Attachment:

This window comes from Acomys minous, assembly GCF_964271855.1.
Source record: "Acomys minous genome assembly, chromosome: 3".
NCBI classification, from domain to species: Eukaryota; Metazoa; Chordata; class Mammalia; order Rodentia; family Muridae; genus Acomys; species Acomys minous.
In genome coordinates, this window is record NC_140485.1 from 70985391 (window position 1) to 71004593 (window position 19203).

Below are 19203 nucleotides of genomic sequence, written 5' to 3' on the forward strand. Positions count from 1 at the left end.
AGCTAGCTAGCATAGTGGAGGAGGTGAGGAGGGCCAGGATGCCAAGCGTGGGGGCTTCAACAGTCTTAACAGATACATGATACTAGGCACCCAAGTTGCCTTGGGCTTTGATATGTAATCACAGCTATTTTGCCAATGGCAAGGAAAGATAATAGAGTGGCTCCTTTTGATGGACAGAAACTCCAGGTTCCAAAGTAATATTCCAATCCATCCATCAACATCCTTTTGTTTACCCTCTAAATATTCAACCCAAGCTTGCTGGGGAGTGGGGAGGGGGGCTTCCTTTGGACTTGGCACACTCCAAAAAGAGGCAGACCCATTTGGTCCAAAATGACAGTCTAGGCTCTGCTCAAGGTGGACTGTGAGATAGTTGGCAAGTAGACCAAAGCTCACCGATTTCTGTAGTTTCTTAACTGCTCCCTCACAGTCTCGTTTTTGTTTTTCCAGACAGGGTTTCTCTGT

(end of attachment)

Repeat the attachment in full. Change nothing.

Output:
This window comes from Acomys minous, assembly GCF_964271855.1.
Source record: "Acomys minous genome assembly, chromosome: 3".
NCBI classification, from domain to species: Eukaryota; Metazoa; Chordata; class Mammalia; order Rodentia; family Muridae; genus Acomys; species Acomys minous.
In genome coordinates, this window is record NC_140485.1 from 70985391 (window position 1) to 71004593 (window position 19203).

Below are 19203 nucleotides of genomic sequence, written 5' to 3' on the forward strand. Positions count from 1 at the left end.
AGCTAGCTAGCATAGTGGAGGAGGTGAGGAGGGCCAGGATGCCAAGCGTGGGGGCTTCAACAGTCTTAACAGATACATGATACTAGGCACCCAAGTTGCCTTGGGCTTTGATATGTAATCACAGCTATTTTGCCAATGGCAAGGAAAGATAATAGAGTGGCTCCTTTTGATGGACAGAAACTCCAGGTTCCAAAGTAATATTCCAATCCATCCATCAACATCCTTTTGTTTACCCTCTAAATATTCAACCCAAGCTTGCTGGGGAGTGGGGAGGGGGGCTTCCTTTGGACTTGGCACACTCCAAAAAGAGGCAGACCCATTTGGTCCAAAATGACAGTCTAGGCTCTGCTCAAGGTGGACTGTGAGATAGTTGGCAAGTAGACCAAAGCTCACCGATTTCTGTAGTTTCTTAACTGCTCCCTCACAGTCTCGTTTTTGTTTTTCCAGACAGGGTTTCTCTGT